By John Ubaldi
Special Contributor to In Homeland Security
Amid reports of dissent inside the Obama administration regarding its Syria strategy, Secretary of Defense Chuck Hagel, and Chairman of the Joint Chiefs of Staff Martin Dempsey, spoke before the House Armed Services Committee Thursday stating that “There is no change, and there is no different direction.”
Hagel continued his testimony saying, “The position of the United States remains that President Bashar al-Assad has lost the legitimacy to govern and that there is no purely military solution to the conflict in Syria. Alongside our efforts to isolate and sanction the Assad regime, our strategy is to strengthen the moderate opposition to the point where they can first defend and control their local areas; next, go on the offense and take back areas that have been lost to ISIL; and ultimately, as their capability and leverage develop, to create conditions for a political settlement in Syria.”
How is the U.S. strengthening the moderate elements in Syria when the moderate forces in Syria have faced major setbacks in recent weeks, as forces loyal to the regime of Assad have taken advantage of the U.S. air campaign against ISIS?
Last week Hagel sent a critical memo to National Security Adviser Susan Rice cautioning her failure to deal with Assad and compromising the administration’s efforts in Syria.
Hagel continued in his testimony that Iraq is the focus of the U.S. in its efforts against ISIS, and reiterated that ridding Syria of Assad will be no easy task. However, Hagel stated that ISIL “will not be defeated through military force alone.” In Iraq, he said, “much more needs to be done to achieve political reform.” And in Syria, since there exists no partner government to work with, Secretary Hagel pointed out that military strategy will demand time, patience and perseverance to deliver results.
“The position of the United States remains that [Syrian President Bashar] Assad has lost the legitimacy to govern,” Hagel said. The U.S. and coalition goal, he explained, is to ultimately create conditions for a political settlement in Syria.
The situation inside Syria was complicated last week when a meeting was held in the town of Atareb, by various terror groups, to outline a mutual agreement in attacking Kurdish forces in Northern Syria.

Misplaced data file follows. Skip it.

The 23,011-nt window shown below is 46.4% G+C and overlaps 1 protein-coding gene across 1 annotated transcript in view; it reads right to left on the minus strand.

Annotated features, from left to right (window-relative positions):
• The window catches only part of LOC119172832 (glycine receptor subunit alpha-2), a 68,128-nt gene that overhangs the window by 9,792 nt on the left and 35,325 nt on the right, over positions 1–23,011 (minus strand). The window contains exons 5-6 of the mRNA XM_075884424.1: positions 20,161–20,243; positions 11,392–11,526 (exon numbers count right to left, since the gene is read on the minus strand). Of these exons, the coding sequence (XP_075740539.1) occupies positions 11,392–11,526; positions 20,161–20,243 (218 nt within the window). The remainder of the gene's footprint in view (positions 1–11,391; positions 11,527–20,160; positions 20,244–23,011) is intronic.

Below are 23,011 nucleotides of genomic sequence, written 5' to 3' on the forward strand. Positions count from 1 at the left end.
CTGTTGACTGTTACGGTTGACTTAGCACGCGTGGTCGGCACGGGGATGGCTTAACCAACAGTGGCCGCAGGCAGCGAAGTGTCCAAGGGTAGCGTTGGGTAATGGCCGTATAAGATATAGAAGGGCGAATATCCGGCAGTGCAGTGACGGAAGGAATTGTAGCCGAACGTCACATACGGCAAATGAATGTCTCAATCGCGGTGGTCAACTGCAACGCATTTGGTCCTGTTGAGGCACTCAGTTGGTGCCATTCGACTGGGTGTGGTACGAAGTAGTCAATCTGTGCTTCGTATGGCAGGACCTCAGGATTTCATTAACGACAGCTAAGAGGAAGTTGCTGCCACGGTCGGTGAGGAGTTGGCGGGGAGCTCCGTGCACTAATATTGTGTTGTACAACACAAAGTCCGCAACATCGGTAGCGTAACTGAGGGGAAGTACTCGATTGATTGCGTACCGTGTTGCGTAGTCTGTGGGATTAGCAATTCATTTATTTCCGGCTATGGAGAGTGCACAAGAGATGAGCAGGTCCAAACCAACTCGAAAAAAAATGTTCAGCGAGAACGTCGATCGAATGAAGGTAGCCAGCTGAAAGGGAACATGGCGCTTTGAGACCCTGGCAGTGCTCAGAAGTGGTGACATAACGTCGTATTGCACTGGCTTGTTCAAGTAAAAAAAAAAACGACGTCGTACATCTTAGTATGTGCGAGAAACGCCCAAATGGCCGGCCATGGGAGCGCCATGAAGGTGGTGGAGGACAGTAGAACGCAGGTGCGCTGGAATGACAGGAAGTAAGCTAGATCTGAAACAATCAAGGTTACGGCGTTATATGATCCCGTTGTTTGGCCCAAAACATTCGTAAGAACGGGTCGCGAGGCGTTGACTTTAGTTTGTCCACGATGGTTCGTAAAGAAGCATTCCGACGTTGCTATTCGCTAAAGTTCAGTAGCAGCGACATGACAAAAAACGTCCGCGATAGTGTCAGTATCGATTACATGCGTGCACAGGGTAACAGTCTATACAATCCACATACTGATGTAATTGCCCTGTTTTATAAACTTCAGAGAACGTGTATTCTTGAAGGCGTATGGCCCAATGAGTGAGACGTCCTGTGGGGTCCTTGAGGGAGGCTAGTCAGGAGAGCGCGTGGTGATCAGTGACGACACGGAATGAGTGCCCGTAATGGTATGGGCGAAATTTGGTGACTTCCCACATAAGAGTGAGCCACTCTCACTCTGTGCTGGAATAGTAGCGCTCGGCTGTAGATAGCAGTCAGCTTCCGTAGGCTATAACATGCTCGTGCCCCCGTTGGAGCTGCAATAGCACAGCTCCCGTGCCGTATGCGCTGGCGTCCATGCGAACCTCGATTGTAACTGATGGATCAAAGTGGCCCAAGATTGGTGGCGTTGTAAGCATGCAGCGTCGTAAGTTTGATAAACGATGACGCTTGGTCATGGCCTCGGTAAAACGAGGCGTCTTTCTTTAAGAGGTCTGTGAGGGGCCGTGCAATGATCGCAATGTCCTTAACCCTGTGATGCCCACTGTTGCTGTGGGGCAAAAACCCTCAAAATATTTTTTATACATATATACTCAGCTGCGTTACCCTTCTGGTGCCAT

Newsweek reported Friday that according to The Associated Press, which spoke with high-ranking Syrian opposition officials and a rebel commander who were familiar with the plan laid out by ISIS and al-Qaida, they were able to determine that seven militant leaders were present at the late-night meeting which was held in the town of Atareb. ISIS sent one representative to the meeting, two of which were from the Nusra Front. Khorasan Group (al-Qaida,) Jund al-Aqsa (ISIS loyalists) and Ahrar al-Sham, which The Associated Press described as a “conservative Muslim rebel group,” also sent representatives.
Continuing the Nusra Front, the Syrian branch of al-Qaida, has previously fought with ISIS for control of the region. In working together, the two terrorist organizations will first join forces to attack Kurdish soldiers in areas of northern Syria, the report said.
The terror groups also agreed to end fighting amongst themselves and concentrate its efforts in battling the Syrian Revolutionaries front, a group supported by the United States.
How will the U.S. ultimately create a political settlement in Syria when the partners we need are being attack from all sides?
Even the situation inside Iraq is very tenuous, as the Sunni tribes still feel alienated and have no incentive to join the fight against ISIS.
Hagel mentions in his testimony that “Iraqi Prime Minister Abadi is leaning forward by engaging all of Iraqi’s diverse communities. He’s appointed a Sunni defense minister after that post was left vacant for more than four years. And he’s moving to create an Iraqi National Guard which would empower local forces, especially in Sunni tribal areas of Anbar Province, while aligning them with the central government.”
All this may be true, but what happens to the Sunni’s when ISIS is defeated? The Sunni’s do not believe they will ever be part of the governmental apparatus in Baghdad. They may not like the philosophy of ISIS, but to them they hold a check and balance on the Shiite dominated government.
The U.S. has to be realistic and put forward pragmatic solutions; otherwise we will not defeat ISIS.
About the Author: John Ubaldi is President of Ubaldi Reports which provides credible, political content, addressing domestic and global issues written by military veterans with expertise on domestic and international issues. He has a Master’s in National Security Studies from American Military University with a concentration in Middle Eastern Studies and a Bachelor’s in Government from California State University, Sacramento.
Read more of John’s articles at The Ubaldi Reports.